***** To join INSNA, visit http://www.insna.org ***** Agreed.

As a mere consumer of this list (1st msg - hi all) i wished that thread to pick momentum as well.

I personally find more interesting and useful to engage on issues that have impact on shaping the future to come.

That said, i ack that consumers like us have their implicit share of guilt for not engaging that one wellman's msg, and i thank andrew for bringin this up.

Just my 2 cents
Ciao

"Andrew J. Enterline" <[log in to unmask]> wrote:
*****  To join INSNA, visit http://www.insna.org  *****

howdy,

i am a political scientist and merely a consumer of the SOCNET
discussions, which i enjoy and learn from. over the past week, i was
struck by lack of response to barry wellman's post regarding the absence
of a discussion about the recent revelations concerning the NSA
("puzzling omissions," 6/14). indeed, this dearth was thrown into even
greater relief by the impressive buzz regarding attribution for
achievements in network analysis and the veracity of information on
wikipedia.

while most of us are rarely trained in the normative and ethical
implications of our pursuit of normal science, it seems to me that
pondering the social, political, and economic ethical implications of
the science we do is an important exercise, even if it is difficult and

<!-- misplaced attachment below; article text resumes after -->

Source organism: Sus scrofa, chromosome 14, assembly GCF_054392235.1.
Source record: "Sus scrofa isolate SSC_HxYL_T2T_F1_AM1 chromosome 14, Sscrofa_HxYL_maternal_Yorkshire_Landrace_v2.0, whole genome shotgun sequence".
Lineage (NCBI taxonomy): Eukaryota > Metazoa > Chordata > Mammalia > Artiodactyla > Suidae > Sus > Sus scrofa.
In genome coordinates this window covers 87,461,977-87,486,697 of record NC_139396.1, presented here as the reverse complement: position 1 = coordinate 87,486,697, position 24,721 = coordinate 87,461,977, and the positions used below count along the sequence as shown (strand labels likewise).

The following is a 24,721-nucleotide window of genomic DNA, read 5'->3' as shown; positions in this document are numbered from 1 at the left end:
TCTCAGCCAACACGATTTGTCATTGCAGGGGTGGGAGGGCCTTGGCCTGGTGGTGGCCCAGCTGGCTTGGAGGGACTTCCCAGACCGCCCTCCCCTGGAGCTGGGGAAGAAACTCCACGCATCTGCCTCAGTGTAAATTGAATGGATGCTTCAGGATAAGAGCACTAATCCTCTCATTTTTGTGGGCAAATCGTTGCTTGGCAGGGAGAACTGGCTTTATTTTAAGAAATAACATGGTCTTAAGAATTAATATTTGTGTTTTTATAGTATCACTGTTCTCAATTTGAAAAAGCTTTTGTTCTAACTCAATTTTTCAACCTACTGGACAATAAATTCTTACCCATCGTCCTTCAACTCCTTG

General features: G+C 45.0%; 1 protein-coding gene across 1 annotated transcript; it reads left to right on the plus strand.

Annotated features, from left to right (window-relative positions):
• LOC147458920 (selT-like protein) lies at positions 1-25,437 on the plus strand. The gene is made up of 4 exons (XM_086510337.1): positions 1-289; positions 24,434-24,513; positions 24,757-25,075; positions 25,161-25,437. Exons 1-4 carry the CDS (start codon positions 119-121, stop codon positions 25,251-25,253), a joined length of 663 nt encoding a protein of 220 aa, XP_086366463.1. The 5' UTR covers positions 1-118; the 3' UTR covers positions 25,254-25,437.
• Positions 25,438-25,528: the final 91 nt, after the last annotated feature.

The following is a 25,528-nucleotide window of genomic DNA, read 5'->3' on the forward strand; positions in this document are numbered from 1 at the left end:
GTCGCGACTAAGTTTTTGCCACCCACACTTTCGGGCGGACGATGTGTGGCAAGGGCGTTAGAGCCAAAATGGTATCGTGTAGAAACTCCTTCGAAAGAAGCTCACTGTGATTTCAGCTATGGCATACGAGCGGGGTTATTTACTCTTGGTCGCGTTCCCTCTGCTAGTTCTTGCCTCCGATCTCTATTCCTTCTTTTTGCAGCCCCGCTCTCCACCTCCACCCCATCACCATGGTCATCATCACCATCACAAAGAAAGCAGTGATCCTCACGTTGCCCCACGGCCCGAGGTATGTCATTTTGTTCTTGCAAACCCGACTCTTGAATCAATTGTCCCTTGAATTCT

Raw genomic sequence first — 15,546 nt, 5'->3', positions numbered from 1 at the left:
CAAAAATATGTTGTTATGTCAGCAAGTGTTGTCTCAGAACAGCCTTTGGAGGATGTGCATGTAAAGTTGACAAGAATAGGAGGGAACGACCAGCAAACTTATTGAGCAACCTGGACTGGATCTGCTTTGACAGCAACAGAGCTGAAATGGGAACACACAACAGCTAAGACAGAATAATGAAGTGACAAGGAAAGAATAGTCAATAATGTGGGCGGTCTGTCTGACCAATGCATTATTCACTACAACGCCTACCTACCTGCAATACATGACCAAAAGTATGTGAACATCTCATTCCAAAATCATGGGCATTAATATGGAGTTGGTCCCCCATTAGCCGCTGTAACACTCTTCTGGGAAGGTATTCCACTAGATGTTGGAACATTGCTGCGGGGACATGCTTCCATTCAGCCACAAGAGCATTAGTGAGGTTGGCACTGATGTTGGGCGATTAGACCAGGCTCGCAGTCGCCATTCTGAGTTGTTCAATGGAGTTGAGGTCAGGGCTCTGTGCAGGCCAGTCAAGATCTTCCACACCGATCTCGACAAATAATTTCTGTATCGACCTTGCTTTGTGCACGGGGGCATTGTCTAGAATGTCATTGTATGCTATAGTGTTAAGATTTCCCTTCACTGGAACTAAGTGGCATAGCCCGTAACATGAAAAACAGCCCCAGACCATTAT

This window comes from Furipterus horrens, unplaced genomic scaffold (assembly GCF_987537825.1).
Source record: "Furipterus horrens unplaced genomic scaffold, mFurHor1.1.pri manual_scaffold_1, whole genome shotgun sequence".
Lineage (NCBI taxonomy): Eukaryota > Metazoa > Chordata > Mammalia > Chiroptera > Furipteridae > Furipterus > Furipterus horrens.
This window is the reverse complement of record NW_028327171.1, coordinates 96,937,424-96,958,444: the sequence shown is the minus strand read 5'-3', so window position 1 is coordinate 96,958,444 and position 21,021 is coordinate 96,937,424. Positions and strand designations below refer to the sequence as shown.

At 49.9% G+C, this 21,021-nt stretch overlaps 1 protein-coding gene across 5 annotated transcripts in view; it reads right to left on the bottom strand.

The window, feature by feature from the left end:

often inconclusive. political science certainly has a long history (even
preceding its modern incarnation) rife with examples of theories not
used for "good", or well-intentioned efforts to implement theories for
the good that go awry. the post-WWII qualms of hard scientists wrestling
with the implications of their creations is also notable, and helped
motivate the field of peace science. yet, even peace science is cut
through with a normative tension: if one is a peace scientist, can one
do research demonstrating how to win wars that may in turn be used by
governments?

i simply wonder what scientists of social networks think about these
normative issues in their general form, rather than as an indictment of
a specific government policy, the NSA, and so forth. perhaps it is
simply better to address the negative implications of network analysis
in fora other than science (e.g., politics), to forge ahead confident
that when the chips fall where they may, good outcomes will exceed the bad?

regards,
andrew

On 6/14/2013 8:09 AM, Barry Wellman wrote:
***** To join INSNA, visit http://www.insna.org *****

I am flabbergasted that there has been no discussion on this list --
or even announcement -- of the NSA's use of social network analysis to
do massive surveillance of American and unAmerican populations.

Nor any talk of the Turkish situation -- seems to fit Chuck Tilly's
network-basis analyses of collective political behaviour.

Barry Wellman



S.D. Clark Professor FRSC NetLab Director
Faculty of Information (iSchool) 611 Bissell Building
140 St. George St. University of Toronto Toronto Canada M5S 3G6
http://www.chass.utoronto.ca/~wellman twitter: @barrywellman

NETWORKED:The New Social Operating System. Lee Rainie & Barry Wellman
MIT Press http://amzn.to/zXZg39 Print $22 Kindle $16
Old/NewCyberTimes http://bit.ly/c8N9V8





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